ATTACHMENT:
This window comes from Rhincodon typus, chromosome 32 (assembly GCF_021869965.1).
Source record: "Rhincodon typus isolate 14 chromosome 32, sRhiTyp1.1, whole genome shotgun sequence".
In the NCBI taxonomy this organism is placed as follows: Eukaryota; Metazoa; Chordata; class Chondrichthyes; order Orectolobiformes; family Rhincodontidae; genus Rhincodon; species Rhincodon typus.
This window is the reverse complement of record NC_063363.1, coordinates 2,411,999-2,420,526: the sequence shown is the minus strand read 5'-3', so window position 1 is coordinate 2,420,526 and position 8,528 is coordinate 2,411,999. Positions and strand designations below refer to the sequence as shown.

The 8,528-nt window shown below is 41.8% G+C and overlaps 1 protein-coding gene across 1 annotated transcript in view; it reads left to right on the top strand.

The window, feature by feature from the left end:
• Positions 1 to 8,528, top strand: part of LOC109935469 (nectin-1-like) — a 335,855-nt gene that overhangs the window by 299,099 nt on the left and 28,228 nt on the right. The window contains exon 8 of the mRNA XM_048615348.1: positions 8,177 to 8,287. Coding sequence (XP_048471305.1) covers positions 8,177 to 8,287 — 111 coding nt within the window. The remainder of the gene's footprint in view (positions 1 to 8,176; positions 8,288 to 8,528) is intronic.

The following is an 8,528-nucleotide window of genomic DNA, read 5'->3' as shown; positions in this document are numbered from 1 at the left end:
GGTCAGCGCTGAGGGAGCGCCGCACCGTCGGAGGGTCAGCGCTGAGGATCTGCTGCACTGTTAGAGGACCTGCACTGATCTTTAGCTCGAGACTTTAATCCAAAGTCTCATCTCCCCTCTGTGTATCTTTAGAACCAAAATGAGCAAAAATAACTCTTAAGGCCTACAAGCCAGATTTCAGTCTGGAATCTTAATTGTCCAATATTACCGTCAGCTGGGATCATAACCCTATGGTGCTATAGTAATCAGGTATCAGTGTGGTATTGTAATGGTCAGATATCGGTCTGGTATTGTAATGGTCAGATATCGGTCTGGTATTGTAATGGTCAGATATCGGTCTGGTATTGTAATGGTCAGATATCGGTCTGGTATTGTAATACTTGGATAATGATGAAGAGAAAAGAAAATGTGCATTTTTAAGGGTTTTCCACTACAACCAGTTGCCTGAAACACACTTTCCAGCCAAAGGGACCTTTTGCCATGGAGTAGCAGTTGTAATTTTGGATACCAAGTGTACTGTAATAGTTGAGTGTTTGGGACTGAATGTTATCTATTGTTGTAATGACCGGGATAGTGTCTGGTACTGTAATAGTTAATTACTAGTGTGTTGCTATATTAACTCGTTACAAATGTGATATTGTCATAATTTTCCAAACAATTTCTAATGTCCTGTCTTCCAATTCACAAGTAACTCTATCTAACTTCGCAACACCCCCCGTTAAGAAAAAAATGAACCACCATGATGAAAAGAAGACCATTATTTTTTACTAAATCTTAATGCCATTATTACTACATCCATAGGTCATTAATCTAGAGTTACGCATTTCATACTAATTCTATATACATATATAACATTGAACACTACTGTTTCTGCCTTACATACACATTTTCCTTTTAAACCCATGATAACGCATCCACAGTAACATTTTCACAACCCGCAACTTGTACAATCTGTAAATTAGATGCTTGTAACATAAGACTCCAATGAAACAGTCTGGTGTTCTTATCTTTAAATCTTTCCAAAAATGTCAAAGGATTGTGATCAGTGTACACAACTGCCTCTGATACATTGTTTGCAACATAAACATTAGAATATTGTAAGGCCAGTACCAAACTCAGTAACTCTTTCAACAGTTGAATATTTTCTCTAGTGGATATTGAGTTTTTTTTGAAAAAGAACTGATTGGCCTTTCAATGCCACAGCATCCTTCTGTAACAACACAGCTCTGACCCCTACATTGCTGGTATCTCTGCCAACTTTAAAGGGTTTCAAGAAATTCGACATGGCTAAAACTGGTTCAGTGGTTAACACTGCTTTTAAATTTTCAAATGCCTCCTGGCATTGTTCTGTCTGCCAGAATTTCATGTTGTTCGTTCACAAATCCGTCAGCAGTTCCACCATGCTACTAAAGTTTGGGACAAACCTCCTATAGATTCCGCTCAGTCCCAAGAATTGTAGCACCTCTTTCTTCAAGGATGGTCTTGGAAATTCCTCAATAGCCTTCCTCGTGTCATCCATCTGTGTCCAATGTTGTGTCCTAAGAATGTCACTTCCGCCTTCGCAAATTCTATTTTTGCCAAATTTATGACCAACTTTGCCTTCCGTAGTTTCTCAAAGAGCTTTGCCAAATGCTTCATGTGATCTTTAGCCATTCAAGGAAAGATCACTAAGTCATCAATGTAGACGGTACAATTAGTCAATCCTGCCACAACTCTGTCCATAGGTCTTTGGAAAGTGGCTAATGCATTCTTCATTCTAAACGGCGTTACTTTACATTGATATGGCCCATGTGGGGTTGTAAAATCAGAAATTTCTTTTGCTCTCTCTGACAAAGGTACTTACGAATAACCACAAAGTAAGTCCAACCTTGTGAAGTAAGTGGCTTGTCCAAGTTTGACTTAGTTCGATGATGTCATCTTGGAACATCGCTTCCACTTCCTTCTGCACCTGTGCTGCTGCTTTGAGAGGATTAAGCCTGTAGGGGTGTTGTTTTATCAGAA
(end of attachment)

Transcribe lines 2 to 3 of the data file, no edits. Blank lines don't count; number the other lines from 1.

Source record: "Rhincodon typus isolate 14 chromosome 32, sRhiTyp1.1, whole genome shotgun sequence".
In the NCBI taxonomy this organism is placed as follows: Eukaryota; Metazoa; Chordata; class Chondrichthyes; order Orectolobiformes; family Rhincodontidae; genus Rhincodon; species Rhincodon typus.